ATG5 is essential for ATG8-dependent autophagy and mitochondrial homeostasis in Leishmania major

Roderick A M Williams, Terry K Smith, Benjamin Cull, Jeremy C Mottram, Graham H Coombs

Research output: Contribution to journalArticle

46 Citations (Scopus)

Abstract

Macroautophagy has been shown to be important for the cellular remodelling required for Leishmania differentiation. We now demonstrate that L. major contains a functional ATG12-ATG5 conjugation system, which is required for ATG8-dependent autophagosome formation. Nascent autophagosomes were found commonly associated with the mitochondrion. L. major mutants lacking ATG5 (Δatg5) were viable as promastigotes but were unable to form autophagosomes, had morphological abnormalities including a much reduced flagellum, were less able to differentiate and had greatly reduced virulence to macrophages and mice. Analyses of the lipid metabolome of Δatg5 revealed marked elevation of phosphatidylethanolamines (PE) in comparison to wild type parasites. The Δatg5 mutants also had increased mitochondrial mass but reduced mitochondrial membrane potential and higher levels of reactive oxygen species. These findings indicate that the lack of ATG5 and autophagy leads to perturbation of the phospholipid balance in the mitochondrion, possibly through ablation of membrane use and conjugation of mitochondrial PE to ATG8 for autophagosome biogenesis, resulting in a dysfunctional mitochondrion with impaired oxidative ability and energy generation. The overall result of this is reduced virulence.
LanguageEnglish
Article numbere1002695
Number of pages14
JournalPLOS Pathogens
Volume8
Issue number5
DOIs
Publication statusPublished - 17 May 2012

Fingerprint

Leishmania major
Autophagy
Homeostasis
Phosphatidylethanolamines
Mitochondria
Virulence
Metabolome
Flagella
Mitochondrial Membrane Potential
Leishmania
Reactive Oxygen Species
Phospholipids
Parasites
Macrophages
Lipids
Membranes
Autophagosomes

Keywords

  • Leishmania
  • ATG8
  • ATG5
  • autophagosome

Cite this

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title = "ATG5 is essential for ATG8-dependent autophagy and mitochondrial homeostasis in Leishmania major",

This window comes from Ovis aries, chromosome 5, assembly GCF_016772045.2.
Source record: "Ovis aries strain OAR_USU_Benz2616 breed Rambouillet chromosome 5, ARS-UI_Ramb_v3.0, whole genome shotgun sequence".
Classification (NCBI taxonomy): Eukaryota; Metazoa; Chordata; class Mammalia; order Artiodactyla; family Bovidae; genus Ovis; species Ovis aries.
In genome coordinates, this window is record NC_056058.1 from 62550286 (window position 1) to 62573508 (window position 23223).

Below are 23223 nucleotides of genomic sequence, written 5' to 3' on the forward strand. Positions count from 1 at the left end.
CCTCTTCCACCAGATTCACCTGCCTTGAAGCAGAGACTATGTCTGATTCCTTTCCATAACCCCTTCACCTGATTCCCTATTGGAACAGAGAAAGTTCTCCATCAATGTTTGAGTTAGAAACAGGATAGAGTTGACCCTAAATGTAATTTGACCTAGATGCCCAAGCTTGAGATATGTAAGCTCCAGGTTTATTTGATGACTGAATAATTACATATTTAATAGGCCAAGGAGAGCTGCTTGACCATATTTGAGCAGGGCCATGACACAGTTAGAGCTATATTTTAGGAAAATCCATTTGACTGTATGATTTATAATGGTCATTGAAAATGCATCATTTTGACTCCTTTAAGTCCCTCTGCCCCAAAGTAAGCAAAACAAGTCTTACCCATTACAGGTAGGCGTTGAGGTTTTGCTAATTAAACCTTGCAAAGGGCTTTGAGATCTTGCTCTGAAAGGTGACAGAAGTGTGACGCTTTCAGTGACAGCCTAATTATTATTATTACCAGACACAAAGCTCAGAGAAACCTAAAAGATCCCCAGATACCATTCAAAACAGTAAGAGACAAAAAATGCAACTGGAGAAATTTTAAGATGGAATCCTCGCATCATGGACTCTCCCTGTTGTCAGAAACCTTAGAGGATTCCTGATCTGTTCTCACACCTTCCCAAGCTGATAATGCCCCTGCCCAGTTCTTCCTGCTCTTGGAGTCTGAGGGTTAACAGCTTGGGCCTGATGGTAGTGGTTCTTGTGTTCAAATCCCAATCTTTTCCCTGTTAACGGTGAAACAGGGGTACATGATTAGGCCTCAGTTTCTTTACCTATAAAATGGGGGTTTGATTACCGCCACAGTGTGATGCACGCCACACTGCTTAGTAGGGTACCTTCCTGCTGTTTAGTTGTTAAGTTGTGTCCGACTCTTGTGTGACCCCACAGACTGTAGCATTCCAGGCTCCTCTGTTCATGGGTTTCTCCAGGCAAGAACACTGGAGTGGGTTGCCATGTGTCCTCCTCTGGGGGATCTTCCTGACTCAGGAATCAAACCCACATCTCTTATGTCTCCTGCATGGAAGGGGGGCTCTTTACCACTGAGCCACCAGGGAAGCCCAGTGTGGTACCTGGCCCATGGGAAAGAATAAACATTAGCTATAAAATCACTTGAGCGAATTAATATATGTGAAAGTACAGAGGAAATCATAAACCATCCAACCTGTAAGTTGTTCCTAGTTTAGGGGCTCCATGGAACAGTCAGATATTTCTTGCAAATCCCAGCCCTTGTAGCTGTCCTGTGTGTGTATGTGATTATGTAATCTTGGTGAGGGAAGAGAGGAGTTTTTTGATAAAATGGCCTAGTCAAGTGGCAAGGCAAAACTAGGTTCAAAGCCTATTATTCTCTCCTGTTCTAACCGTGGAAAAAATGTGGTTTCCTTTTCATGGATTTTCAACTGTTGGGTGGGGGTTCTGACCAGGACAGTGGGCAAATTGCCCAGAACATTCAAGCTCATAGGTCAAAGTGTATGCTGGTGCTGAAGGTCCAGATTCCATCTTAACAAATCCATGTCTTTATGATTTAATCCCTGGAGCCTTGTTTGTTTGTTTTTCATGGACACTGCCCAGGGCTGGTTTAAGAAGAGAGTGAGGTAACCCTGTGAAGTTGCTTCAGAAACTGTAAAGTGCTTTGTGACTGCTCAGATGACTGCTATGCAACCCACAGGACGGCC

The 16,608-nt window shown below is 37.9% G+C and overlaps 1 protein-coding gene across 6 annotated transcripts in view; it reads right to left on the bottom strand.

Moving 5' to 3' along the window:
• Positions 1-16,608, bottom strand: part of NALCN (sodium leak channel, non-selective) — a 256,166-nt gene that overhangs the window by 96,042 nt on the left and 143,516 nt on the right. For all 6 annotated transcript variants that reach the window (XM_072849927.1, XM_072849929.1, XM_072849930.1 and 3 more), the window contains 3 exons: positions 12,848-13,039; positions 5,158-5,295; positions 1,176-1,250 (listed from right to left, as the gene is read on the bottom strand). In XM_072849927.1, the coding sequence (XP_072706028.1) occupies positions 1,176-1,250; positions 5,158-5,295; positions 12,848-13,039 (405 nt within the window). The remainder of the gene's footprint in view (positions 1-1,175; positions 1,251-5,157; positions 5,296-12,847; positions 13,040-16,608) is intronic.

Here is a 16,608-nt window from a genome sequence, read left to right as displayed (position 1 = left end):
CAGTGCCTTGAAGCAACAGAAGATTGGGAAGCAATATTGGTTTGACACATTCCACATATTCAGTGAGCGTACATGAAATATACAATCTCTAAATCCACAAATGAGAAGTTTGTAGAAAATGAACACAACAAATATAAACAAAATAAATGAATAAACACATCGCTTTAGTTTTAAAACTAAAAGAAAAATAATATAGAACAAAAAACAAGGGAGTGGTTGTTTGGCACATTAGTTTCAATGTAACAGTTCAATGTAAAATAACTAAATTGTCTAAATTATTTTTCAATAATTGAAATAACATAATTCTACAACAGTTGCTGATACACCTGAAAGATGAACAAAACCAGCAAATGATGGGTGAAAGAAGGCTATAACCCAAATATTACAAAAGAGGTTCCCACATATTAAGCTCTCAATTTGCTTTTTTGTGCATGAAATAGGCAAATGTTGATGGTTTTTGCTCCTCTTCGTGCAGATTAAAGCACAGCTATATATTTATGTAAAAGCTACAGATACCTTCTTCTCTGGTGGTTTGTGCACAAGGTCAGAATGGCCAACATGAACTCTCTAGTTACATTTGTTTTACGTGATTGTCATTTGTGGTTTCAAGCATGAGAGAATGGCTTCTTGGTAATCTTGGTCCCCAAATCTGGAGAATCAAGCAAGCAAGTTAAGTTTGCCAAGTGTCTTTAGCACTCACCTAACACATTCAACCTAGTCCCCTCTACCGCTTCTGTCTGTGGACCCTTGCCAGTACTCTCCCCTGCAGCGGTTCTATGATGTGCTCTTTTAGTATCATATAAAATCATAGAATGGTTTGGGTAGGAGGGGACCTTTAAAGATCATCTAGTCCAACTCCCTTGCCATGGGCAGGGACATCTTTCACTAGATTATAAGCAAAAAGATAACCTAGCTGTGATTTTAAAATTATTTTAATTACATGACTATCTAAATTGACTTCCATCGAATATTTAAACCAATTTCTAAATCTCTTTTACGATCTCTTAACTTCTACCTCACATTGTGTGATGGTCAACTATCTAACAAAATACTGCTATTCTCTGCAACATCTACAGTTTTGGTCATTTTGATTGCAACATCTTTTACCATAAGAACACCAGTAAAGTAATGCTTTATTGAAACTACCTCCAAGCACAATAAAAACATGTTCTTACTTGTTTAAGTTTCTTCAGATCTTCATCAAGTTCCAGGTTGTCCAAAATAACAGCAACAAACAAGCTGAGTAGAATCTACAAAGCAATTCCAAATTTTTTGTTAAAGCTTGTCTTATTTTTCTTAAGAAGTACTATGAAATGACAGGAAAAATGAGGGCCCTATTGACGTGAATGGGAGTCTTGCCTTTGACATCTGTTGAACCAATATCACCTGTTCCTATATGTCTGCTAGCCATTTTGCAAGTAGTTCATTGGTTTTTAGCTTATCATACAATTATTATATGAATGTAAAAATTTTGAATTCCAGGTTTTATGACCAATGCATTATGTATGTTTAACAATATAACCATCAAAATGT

abstract = "Macroautophagy has been shown to be important for the cellular remodelling required for Leishmania differentiation. We now demonstrate that L. major contains a functional ATG12-ATG5 conjugation system, which is required for ATG8-dependent autophagosome formation. Nascent autophagosomes were found commonly associated with the mitochondrion. L. major mutants lacking ATG5 (Δatg5) were viable as promastigotes but were unable to form autophagosomes, had morphological abnormalities including a much reduced flagellum, were less able to differentiate and had greatly reduced virulence to macrophages and mice. Analyses of the lipid metabolome of Δatg5 revealed marked elevation of phosphatidylethanolamines (PE) in comparison to wild type parasites. The Δatg5 mutants also had increased mitochondrial mass but reduced mitochondrial membrane potential and higher levels of reactive oxygen species. These findings indicate that the lack of ATG5 and autophagy leads to perturbation of the phospholipid balance in the mitochondrion, possibly through ablation of membrane use and conjugation of mitochondrial PE to ATG8 for autophagosome biogenesis, resulting in a dysfunctional mitochondrion with impaired oxidative ability and energy generation. The overall result of this is reduced virulence.",
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ATG5 is essential for ATG8-dependent autophagy and mitochondrial homeostasis in Leishmania major. / Williams, Roderick A M; Smith, Terry K; Cull, Benjamin; Mottram, Jeremy C; Coombs, Graham H.

In: PLOS Pathogens, Vol. 8, No. 5, e1002695, 17.05.2012.

Research output: Contribution to journalArticle

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